Deciding whether to use machine translation (MT) or human translation depends on the text type, complexity of the text, and purpose of the target text, among other factors. But do we really need to choose between one or the other?
The difference between MT and human translation is the use of technology. MT involves software automatically translating content without any human input, while human translation sees a person decipher the source text and manually translate it.
Human translators may utilize technology, such as CAT tools, but they take the lead and the tech simply assists in producing the final output.
The question of when to use machine or human translation also comes down to the target text quality required. MT quality has witnessed significant leaps forward over recent years and is constantly improving: from Rule-Based Machine Translation (RBMT) and Statistical Machine Translation (SMT) to Neural Machine Translation (NMT) and the quality level achieved today.
Machine Translation: Pros and Cons
The primary advantage of machine translation is the high speed and low price tag. This balance of cost and speed means it can be beneficial for leveraging large volumes of content.
In terms of quality, MT can allow better consistency in wording and style; it can reliably implement the same translation of a term or phrase throughout a text. However, the issue is that the translation itself may not be perfect.
Indeed, MT output is not 100% accurate. MT cannot understand the context in which a word or phrase is used or recognize where there might be a deeper meaning than the surface sense. MT particularly struggles with nuances, connotations, and cultural sensitivities.
Additionally, biases have been found in MT. E.g., gender bias. MT biases are cases of ambiguity whereby a source language expression may have two or more senses. An example of MT gender bias would be translating a source expression that is gender-neutral (e.g., the English doctor ) which has to be gender-specific in the target language (e.g., the German Arzt for a male doctor or Ärztin for a female doctor). If there is no trace of the intended meaning in the text, no AI or machine can just guess what the meaning should be so a human-in-the-loop is needed; we cannot fix MT bias by improving the AI.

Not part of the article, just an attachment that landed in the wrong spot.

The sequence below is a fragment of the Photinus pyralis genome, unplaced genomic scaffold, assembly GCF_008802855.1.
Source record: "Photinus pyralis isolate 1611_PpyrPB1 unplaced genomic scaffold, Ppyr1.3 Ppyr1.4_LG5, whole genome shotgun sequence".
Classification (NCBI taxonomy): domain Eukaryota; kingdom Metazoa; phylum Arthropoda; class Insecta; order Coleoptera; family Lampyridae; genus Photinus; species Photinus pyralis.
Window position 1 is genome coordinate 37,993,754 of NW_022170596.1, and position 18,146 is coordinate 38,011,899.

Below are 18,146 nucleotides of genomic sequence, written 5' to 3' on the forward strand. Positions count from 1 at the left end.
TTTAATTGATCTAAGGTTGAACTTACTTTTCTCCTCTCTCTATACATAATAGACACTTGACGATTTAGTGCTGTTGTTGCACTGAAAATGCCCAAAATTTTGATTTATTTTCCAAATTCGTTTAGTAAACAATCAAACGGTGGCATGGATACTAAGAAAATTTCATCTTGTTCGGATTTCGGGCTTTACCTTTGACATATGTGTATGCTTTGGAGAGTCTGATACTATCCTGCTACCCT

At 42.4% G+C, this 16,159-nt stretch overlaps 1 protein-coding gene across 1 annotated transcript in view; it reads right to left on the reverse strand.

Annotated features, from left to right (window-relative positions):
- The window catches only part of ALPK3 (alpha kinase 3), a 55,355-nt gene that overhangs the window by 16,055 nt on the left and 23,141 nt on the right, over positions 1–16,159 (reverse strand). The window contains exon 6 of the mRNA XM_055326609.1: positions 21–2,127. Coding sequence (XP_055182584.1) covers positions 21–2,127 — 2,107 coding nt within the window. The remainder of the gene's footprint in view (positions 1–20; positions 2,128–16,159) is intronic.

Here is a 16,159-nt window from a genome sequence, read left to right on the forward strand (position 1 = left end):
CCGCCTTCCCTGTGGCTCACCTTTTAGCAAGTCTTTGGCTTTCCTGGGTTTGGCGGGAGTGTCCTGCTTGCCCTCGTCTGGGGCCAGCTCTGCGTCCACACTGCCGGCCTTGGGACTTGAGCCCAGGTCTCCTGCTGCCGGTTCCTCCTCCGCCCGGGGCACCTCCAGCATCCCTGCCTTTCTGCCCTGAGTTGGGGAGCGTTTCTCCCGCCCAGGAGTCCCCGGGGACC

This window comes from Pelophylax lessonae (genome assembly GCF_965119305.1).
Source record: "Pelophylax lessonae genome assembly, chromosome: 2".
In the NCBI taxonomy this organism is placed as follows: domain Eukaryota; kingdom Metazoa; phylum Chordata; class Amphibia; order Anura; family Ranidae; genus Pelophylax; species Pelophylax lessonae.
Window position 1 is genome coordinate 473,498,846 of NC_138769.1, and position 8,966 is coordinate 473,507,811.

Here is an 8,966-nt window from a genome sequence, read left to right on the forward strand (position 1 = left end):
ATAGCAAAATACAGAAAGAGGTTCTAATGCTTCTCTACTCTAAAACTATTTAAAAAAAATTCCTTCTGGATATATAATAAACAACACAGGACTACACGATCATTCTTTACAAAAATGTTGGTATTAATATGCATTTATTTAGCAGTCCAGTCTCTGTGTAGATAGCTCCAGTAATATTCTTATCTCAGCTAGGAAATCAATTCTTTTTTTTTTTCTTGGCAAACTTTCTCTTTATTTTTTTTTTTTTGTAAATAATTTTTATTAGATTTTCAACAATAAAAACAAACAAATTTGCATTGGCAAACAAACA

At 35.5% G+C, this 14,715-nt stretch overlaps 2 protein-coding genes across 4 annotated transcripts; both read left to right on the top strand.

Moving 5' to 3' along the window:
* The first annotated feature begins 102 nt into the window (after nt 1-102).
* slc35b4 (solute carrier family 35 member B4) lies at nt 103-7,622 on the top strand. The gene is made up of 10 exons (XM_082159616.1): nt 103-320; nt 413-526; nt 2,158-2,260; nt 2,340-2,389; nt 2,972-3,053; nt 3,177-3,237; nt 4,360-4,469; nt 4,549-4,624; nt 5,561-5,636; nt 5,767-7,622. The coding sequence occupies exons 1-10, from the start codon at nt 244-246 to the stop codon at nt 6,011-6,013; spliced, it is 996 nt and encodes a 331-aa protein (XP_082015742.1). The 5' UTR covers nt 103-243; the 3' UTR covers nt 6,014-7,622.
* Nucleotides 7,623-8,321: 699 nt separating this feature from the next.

Some are also concerned by MT’s susceptibility to manipulation by attackers that could subsequently produce potentially harmful output.
Human Translation: Pros and Cons
The output of human translation is (generally undisputedly) of higher quality. Unlike MT, human translators can be curious, investigate, use their own experiences, collaborate with other translators, and utilize all the physical / online tools available. They can identify the deeper meaning and nuances to work out the right way to translate a specific source meaning.
Human translators can also take brand style, glossaries, target audience, intended purpose, and visual context into consideration during translation. This is particularly important when it comes to localization and transcreation. Humans are capable of transforming a message and ensuring it resonates with the target language audience in the same way as the original. Utilizing linguistic assets also helps to ensure consistency within and across texts.
However, human translation is more labor-intensive which also contributes to a higher price tag. Sourcing this labor is an additional drawback; unless businesses have their own in-house linguists, they have to outsource this work to translation agencies or find their own freelance translators.
The expense of human translation is also exacerbated by the fact that the process is a lot slower than MT.
Furthermore, human translations may lack consistency if translators are not meticulous. Careful attention to detail is required, however using technologies, like CAT tools and translation memory systems, can improve consistency.
Machine Translation and Human Translation in Use
Machine translation is suitable for content that simply needs to be fit for purpose, rather than perfect. For instance, non-critical content or texts to be used within a company.
Similarly, MT should be used when high volumes of content need to be translated as well as for low-priority content (e.g., user reviews, comments, or social posts). Companies may also opt for MT for translating texts which are part of a new business area, for sections that are not yet bringing in a lot of revenue, or for trying out a new market as using human translators is a greater commitment in terms of time, money, and labor.
On the other hand, human translation is preferred for content demanding extra care and attention; when accuracy and high quality are more important than a quick turnaround time. For example, legal, healthcare, and technical texts as well as more creative content like marketing and literary translations.
Human translation should also be used for high-priority content and content hoping to incite sales / conversions as inaccuracies can give the wrong impression to potential buyers / users and cause a lack of trust.
A mash-up combination of machine translation and human translation is becoming increasingly recognized as the perfect solution to balance quality, cost, and speed. In late 2022, The Economist named the human-machine hybrid as the “translator of the future”. Expert-in-the-loop workflows, including human-in-the-loop evaluation and machine translation post-editing (MTPE), could be the ultimate answer. Check out Slator’s Machine Translation Expert-in-the-Loop Report for more.